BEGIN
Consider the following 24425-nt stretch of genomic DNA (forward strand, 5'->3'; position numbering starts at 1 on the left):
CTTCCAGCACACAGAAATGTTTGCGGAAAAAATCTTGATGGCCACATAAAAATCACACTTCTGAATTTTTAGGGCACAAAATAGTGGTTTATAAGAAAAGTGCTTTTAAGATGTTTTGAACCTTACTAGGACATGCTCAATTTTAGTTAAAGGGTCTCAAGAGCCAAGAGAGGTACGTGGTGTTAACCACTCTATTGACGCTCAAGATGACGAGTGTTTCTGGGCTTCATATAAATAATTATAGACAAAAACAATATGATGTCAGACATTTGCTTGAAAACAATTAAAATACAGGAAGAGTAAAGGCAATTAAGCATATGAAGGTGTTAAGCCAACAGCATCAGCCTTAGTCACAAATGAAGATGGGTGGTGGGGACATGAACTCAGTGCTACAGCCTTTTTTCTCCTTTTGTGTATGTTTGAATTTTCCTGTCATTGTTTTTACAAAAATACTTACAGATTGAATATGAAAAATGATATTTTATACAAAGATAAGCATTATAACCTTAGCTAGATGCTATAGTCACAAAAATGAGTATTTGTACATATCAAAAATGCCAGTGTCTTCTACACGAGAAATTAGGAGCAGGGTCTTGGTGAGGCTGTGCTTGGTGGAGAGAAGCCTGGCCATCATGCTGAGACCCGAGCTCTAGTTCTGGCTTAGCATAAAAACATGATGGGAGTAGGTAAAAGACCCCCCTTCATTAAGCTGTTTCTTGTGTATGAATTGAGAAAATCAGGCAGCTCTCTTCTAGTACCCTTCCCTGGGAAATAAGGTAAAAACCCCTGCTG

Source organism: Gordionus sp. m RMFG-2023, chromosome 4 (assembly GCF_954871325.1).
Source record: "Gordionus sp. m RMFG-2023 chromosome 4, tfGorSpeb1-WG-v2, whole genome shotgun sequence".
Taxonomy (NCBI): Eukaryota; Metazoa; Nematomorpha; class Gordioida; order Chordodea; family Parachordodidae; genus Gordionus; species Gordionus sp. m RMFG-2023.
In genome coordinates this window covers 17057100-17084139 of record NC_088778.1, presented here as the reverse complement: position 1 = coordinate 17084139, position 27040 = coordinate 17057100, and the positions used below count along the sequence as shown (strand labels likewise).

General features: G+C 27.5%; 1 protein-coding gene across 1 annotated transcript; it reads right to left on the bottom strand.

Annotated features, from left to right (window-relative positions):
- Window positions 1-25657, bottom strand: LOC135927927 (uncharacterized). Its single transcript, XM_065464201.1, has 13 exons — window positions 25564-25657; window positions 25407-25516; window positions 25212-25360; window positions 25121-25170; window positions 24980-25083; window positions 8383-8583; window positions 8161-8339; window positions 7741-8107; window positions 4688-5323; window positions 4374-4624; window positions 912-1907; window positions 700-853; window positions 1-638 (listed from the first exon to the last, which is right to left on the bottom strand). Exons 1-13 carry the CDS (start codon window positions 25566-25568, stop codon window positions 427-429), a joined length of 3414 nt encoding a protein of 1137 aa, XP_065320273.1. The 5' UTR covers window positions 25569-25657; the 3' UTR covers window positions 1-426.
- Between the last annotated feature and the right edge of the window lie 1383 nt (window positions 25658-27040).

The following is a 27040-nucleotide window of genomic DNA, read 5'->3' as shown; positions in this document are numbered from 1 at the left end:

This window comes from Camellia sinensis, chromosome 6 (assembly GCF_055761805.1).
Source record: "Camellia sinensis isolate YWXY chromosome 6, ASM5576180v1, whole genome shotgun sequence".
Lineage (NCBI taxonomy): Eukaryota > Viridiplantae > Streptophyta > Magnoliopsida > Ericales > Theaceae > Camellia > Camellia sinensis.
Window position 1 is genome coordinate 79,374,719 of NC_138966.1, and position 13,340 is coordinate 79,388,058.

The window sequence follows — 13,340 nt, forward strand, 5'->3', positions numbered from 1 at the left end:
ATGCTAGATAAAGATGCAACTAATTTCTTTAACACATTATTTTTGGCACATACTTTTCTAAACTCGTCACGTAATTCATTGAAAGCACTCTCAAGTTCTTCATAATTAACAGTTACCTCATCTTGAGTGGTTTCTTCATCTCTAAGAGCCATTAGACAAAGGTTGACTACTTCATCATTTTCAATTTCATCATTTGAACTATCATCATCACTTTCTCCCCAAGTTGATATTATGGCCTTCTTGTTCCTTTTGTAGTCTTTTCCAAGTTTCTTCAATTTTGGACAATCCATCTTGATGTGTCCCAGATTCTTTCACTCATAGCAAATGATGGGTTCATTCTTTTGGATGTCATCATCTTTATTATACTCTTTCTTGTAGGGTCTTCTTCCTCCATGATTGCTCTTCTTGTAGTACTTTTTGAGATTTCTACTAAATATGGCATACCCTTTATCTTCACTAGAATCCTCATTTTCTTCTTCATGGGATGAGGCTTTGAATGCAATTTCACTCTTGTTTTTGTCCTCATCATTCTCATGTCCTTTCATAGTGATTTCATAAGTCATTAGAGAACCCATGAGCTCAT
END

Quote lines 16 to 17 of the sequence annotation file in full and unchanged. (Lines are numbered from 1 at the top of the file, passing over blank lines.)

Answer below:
The window sequence follows — 13,340 nt, forward strand, 5'->3', positions numbered from 1 at the left end:
ATGCTAGATAAAGATGCAACTAATTTCTTTAACACATTATTTTTGGCACATACTTTTCTAAACTCGTCACGTAATTCATTGAAAGCACTCTCAAGTTCTTCATAATTAACAGTTACCTCATCTTGAGTGGTTTCTTCATCTCTAAGAGCCATTAGACAAAGGTTGACTACTTCATCATTTTCAATTTCATCATTTGAACTATCATCATCACTTTCTCCCCAAGTTGATATTATGGCCTTCTTGTTCCTTTTGTAGTCTTTTCCAAGTTTCTTCAATTTTGGACAATCCATCTTGATGTGTCCCAGATTCTTTCACTCATAGCAAATGATGGGTTCATTCTTTTGGATGTCATCATCTTTATTATACTCTTTCTTGTAGGGTCTTCTTCCTCCATGATTGCTCTTCTTGTAGTACTTTTTGAGATTTCTACTAAATATGGCATACCCTTTATCTTCACTAGAATCCTCATTTTCTTCTTCATGGGATGAGGCTTTGAATGCAATTTCACTCTTGTTTTTGTCCTCATCATTCTCATGTCCTTTCATAGTGATTTCATAAGTCATTAGAGAACCCATGAGCTCAT